Gouda's Final Grade: A

Friday, December 15, 2006

The Pursuit of Happyness

Father and son actively pursuing "happyness..."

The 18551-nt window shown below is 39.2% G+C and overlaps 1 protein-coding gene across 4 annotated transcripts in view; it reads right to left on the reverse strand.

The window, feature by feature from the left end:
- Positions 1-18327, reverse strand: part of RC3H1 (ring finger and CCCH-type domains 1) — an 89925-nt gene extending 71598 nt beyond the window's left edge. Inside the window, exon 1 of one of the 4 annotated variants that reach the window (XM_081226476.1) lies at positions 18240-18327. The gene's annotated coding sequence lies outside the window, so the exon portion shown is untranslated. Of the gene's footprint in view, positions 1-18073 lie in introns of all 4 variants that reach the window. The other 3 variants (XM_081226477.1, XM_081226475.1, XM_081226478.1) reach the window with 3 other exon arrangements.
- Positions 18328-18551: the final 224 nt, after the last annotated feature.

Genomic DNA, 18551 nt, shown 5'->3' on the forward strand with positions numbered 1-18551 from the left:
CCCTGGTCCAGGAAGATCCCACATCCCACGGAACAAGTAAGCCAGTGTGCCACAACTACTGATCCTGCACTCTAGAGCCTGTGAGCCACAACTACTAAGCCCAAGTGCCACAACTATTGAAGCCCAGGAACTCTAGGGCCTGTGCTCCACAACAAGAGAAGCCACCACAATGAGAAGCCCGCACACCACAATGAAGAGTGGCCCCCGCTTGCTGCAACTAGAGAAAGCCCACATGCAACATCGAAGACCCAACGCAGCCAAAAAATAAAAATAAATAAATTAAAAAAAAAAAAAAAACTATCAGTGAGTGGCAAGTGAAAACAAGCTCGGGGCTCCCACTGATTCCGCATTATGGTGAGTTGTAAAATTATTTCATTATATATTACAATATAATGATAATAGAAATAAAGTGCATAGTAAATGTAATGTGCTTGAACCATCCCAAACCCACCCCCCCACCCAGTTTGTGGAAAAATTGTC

One of the most durable and time-honored formulae in all of storytelling is that of the "pulls himself up by the bootstraps" hero who manages to escape hopeless circumstances by the power of his wits. Regardless of whether one believes in the existence of bad luck, it is hard not to sympathize for someone who has fallen prey the all-too human fault of making a wrong, albeit well-intentioned, decision. Chris Gardner (Will Smith) does just that when he decides to invest his and his wife's life savings in a business selling portable bone density scanners, a product that is deemed "an unnecessary luxury" by most of the doctors to whom he attempts to sell them. This business misstep places his family in financial dire straits. They can't pay their rent. The IRS is intent on collecting on a long overdue bill, and it is clear that his wife, Linda (Thandie Newton) has reached her breaking point. Weary and bitter, she leaves Chris and their son Christopher (played by Smith's real-life sone Jaden) to pursue a job on the other side of the country. This sets up a series of heartbreaking events that leave Chris on the brink of and eventually in the throes of homelessness. But Chris is not a stupid man. In fact, he was an excellent student as a child, is personable, can think on his feet, and he sees an opportunity for a better future for him and his son when he decides to apply for a stockbroker internship with Dean Witter.